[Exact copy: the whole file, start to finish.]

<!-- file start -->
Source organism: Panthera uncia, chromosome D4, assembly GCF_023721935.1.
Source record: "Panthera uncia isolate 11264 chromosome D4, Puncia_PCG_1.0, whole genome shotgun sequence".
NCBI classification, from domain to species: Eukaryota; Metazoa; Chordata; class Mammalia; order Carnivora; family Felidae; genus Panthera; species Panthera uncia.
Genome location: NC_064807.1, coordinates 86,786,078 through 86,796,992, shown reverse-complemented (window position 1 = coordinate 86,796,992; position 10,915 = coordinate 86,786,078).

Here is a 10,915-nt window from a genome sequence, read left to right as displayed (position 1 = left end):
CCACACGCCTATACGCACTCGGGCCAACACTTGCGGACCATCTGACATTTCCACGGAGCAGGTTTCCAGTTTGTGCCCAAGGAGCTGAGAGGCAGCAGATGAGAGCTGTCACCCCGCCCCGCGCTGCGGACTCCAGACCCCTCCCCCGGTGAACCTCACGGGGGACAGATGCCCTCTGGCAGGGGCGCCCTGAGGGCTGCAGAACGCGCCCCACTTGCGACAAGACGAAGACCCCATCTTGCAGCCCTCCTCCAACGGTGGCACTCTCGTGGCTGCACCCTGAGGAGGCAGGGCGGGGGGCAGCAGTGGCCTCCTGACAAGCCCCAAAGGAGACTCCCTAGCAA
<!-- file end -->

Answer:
Source organism: Panthera uncia, chromosome D4, assembly GCF_023721935.1.
Source record: "Panthera uncia isolate 11264 chromosome D4, Puncia_PCG_1.0, whole genome shotgun sequence".
NCBI classification, from domain to species: Eukaryota; Metazoa; Chordata; class Mammalia; order Carnivora; family Felidae; genus Panthera; species Panthera uncia.
Genome location: NC_064807.1, coordinates 86,786,078 through 86,796,992, shown reverse-complemented (window position 1 = coordinate 86,796,992; position 10,915 = coordinate 86,786,078).

Here is a 10,915-nt window from a genome sequence, read left to right as displayed (position 1 = left end):
CCACACGCCTATACGCACTCGGGCCAACACTTGCGGACCATCTGACATTTCCACGGAGCAGGTTTCCAGTTTGTGCCCAAGGAGCTGAGAGGCAGCAGATGAGAGCTGTCACCCCGCCCCGCGCTGCGGACTCCAGACCCCTCCCCCGGTGAACCTCACGGGGGACAGATGCCCTCTGGCAGGGGCGCCCTGAGGGCTGCAGAACGCGCCCCACTTGCGACAAGACGAAGACCCCATCTTGCAGCCCTCCTCCAACGGTGGCACTCTCGTGGCTGCACCCTGAGGAGGCAGGGCGGGGGGCAGCAGTGGCCTCCTGACAAGCCCCAAAGGAGACTCCCTAGCAA